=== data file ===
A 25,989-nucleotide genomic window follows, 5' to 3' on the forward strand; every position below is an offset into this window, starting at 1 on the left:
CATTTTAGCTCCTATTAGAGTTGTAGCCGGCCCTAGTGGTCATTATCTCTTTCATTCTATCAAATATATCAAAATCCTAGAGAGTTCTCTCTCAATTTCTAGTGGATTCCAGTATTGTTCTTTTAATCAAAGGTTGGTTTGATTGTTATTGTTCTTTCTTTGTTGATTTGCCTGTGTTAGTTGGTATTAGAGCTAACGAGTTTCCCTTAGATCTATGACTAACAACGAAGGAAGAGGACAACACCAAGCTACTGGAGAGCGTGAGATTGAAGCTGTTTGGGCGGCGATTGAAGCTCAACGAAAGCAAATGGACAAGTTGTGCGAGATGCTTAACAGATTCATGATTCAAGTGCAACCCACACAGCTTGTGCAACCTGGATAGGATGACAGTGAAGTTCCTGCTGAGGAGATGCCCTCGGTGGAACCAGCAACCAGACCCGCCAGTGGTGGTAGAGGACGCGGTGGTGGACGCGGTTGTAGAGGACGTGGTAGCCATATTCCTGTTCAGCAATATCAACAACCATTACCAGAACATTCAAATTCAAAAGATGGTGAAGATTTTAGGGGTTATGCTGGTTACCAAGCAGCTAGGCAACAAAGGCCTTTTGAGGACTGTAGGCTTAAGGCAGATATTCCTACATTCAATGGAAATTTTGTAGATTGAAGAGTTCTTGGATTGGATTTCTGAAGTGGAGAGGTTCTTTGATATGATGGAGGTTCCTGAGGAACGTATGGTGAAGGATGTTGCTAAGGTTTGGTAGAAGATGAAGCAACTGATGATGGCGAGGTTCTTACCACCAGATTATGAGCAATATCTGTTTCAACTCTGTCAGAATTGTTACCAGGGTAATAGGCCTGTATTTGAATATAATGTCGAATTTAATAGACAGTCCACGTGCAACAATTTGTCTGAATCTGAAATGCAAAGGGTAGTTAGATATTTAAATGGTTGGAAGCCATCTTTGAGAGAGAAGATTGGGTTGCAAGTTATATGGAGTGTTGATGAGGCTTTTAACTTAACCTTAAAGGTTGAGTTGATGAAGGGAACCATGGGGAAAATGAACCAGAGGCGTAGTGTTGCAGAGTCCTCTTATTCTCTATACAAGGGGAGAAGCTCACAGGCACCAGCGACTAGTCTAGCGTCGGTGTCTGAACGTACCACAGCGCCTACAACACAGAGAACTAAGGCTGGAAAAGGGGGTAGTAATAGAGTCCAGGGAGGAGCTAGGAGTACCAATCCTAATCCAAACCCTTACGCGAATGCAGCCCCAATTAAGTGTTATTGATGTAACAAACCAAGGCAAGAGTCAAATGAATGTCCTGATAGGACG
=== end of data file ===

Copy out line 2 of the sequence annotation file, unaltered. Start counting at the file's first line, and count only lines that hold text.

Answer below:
CATTTTAGCTCCTATTAGAGTTGTAGCCGGCCCTAGTGGTCATTATCTCTTTCATTCTATCAAATATATCAAAATCCTAGAGAGTTCTCTCTCAATTTCTAGTGGATTCCAGTATTGTTCTTTTAATCAAAGGTTGGTTTGATTGTTATTGTTCTTTCTTTGTTGATTTGCCTGTGTTAGTTGGTATTAGAGCTAACGAGTTTCCCTTAGATCTATGACTAACAACGAAGGAAGAGGACAACACCAAGCTACTGGAGAGCGTGAGATTGAAGCTGTTTGGGCGGCGATTGAAGCTCAACGAAAGCAAATGGACAAGTTGTGCGAGATGCTTAACAGATTCATGATTCAAGTGCAACCCACACAGCTTGTGCAACCTGGATAGGATGACAGTGAAGTTCCTGCTGAGGAGATGCCCTCGGTGGAACCAGCAACCAGACCCGCCAGTGGTGGTAGAGGACGCGGTGGTGGACGCGGTTGTAGAGGACGTGGTAGCCATATTCCTGTTCAGCAATATCAACAACCATTACCAGAACATTCAAATTCAAAAGATGGTGAAGATTTTAGGGGTTATGCTGGTTACCAAGCAGCTAGGCAACAAAGGCCTTTTGAGGACTGTAGGCTTAAGGCAGATATTCCTACATTCAATGGAAATTTTGTAGATTGAAGAGTTCTTGGATTGGATTTCTGAAGTGGAGAGGTTCTTTGATATGATGGAGGTTCCTGAGGAACGTATGGTGAAGGATGTTGCTAAGGTTTGGTAGAAGATGAAGCAACTGATGATGGCGAGGTTCTTACCACCAGATTATGAGCAATATCTGTTTCAACTCTGTCAGAATTGTTACCAGGGTAATAGGCCTGTATTTGAATATAATGTCGAATTTAATAGACAGTCCACGTGCAACAATTTGTCTGAATCTGAAATGCAAAGGGTAGTTAGATATTTAAATGGTTGGAAGCCATCTTTGAGAGAGAAGATTGGGTTGCAAGTTATATGGAGTGTTGATGAGGCTTTTAACTTAACCTTAAAGGTTGAGTTGATGAAGGGAACCATGGGGAAAATGAACCAGAGGCGTAGTGTTGCAGAGTCCTCTTATTCTCTATACAAGGGGAGAAGCTCACAGGCACCAGCGACTAGTCTAGCGTCGGTGTCTGAACGTACCACAGCGCCTACAACACAGAGAACTAAGGCTGGAAAAGGGGGTAGTAATAGAGTCCAGGGAGGAGCTAGGAGTACCAATCCTAATCCAAACCCTTACGCGAATGCAGCCCCAATTAAGTGTTATTGATGTAACAAACCAAGGCAAGAGTCAAATGAATGTCCTGATAGGACG